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  2. 28
    Last: 28

    Carson Whisenhunt

    East Carolina LHP
    Notes:

    HT: 6-3 | Wt: 205 | B-T: L-L
    Commit/Drafted: Never Drafted
    Age At Draft: 21.7
    BA Grade: 50/High
    Tools: Fastball: 50. Curveball: 50. Changeup: 70. Control: 55.

    A year after East Carolina produced a first-round arm in righthander Gavin Williams, the program has a chance for another with lefthander Carson Whisenhunt. However, Whisenhunt didn’t throw a pitch for the program in 2022 after being ruled ineligible by the NCAA after a positive drug test. Whisenhunt said the positive result was from supplements he took over the winter break. Because of that, the only in-game looks scouts will be able to see from the 6-foot-3, 205-pound lefthander will come in the Cape Cod League. As the Pirates’ No. 2 starter in 2021, Whisenhunt posted a 3.77 ERA over 13 starts and 62 innings, while striking out 30.9% of batters faced and walking 8.6%. Last year, Whisenhunt operated with a three-pitch mix that included a fastball, changeup and curveball. His heater averaged 92 mph and touched 95, while his curveball sat in the upper 70s with two-plane break. His best offering is a low-to-mid-80s changeup, which is one of the better changeups in the entire draft class. He throws it frequently (26% of the time in 2021) and generated whiffs at a 59% rate with the pitch in 2021. He has tremendous feel to land the pitch and regularly buries it at the bottom of the strike zone for whiffs and ground balls when hitters do manage contact. He throws the pitch with fastball arm speed, and it will fall off the table hard and sneak under barrels regularly with around nine mph of velocity separation from his fastball. Whisenhunt projects as a starter with good pitching ability and a three-pitch mix, but he is a bit of a wild card after missing his junior season. How he performs in the Cape Cod League will heavily impact his draft stock. If he comes out pitching with similar stuff that he showed in 2021, he should be a first-rounder with a chance to be one of the first college arms off the board. If not, a missed draft year could hurt him, but overall Whisenhunt has a well-rounded and safe profile.

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  3. 85
    Last: 85

    Gavin Turley

    Hamilton HS, Chandler, Ariz. OF
    Video
    Notes:

    HT: 6-1 | Wt: 185 | B-T: R-R
    Commit/Drafted: Oregon State
    Age At Draft: 18.6
    BA Grade: 50/Extreme
    Tools: Hit: 40. Power: 55. Run: 65. Field: 55. Arm: 60.

    Turley is among the toolsiest players in the 2022 class. He’s turned in double-plus run times in the 60-yard dash, he produced the third-best exit velocity (103 mph) in workouts at Perfect Game’s National showcase and he put on a show in batting practice at Area Code Games, with an in-game no-doubt homer to left for good measure. He showed impressive bat speed and extension, with easy plus power now. His home run at Area Codes was against an 89 mph fastball and came off his bat at 104 mph, with an estimated 429-foot distance. When Turley is making contact, he looks like a future star, but he has trouble making contact consistently. He’s shown a questionable approach and will expand the zone and make poor swing decisions, and he also needs to improve his contact and recognition of breaking stuff. Turley has also played a lot of corner outfield, which will make some teams skeptical, though he has more than enough speed to handle center field and has shown impressive jumps and athleticism as well. Turley is committed to Oregon State but has talent that fits among the top three rounds if a team thinks it can develop him as a hitter.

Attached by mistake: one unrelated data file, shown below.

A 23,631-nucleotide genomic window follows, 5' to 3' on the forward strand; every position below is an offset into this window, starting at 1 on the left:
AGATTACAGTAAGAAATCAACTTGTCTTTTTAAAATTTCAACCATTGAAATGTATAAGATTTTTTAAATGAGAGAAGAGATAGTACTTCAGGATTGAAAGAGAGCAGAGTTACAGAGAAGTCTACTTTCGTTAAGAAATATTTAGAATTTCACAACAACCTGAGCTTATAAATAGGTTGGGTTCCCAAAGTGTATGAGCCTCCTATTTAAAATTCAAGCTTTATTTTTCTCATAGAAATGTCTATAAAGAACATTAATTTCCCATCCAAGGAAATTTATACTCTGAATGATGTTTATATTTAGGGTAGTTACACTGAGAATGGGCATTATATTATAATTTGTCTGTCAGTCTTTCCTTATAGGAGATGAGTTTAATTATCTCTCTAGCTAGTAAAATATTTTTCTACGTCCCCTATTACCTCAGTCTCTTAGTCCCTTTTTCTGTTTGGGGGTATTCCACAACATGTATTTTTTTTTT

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  4. 86
    Last: 86

    Gavin Guidry

    Barbe HS, Lake Charles, La. SS/RHP
    Notes:

    HT: 6-2 | Wt: 172 | B-T: R-R
    Commit/Drafted: Louisiana State
    Age At Draft: 19
    BA Grade: 50/Extreme
    Tools: Hit: 45. Power: 55. Run: 60. Field: 50. Arm: 60.
    Fastball: 55. Slider: 50. Control: 55.

    The biggest thing standing in Guidry’s way as a shortstop is his ability on the mound. Pitching for Barbe High in Lake Charles, La., Guidry went 8-0, 0.16 with 83 strikeouts in 45 innings. As a hitter, he hit .422 with five home runs. If he gets to Louisiana State, he has a shot to be a true two-way player who can help the Tigers as a hitter and pitcher. As a pitcher, Guidry sits 88-93 mph with the potential for plus control and a promising slider. Pitching so much kept him from having as many chances to show what he can do at shortstop, but he’s a plus runner with a plus arm who has a chance to remain at shortstop as a pro. A back injury caused him to miss some time this spring. Guidry has above-average power potential and a smooth, clean swing. Guidry has a number of paths to the big leagues. His shortstop potential and arm make him a better hitting prospect than pitcher, but he’s a pro prospect either way. He’s a second- or third-round talent, but his strong commitment to LSU means there’s a solid chance he heads to school.

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  5. 99
    Last: 100

    Tyler Locklear

    Virginia Commonwealth 3B/1B
    Notes:

    HT: 6-3 | Wt: 210 | B-T: R-R
    Commit/Drafted: Never Drafted
    Age At Draft: 21.6
    BA Grade: 45/High
    Tools: Hit: 45. Power: 60. Run: 30. Field: 40. Arm: 50.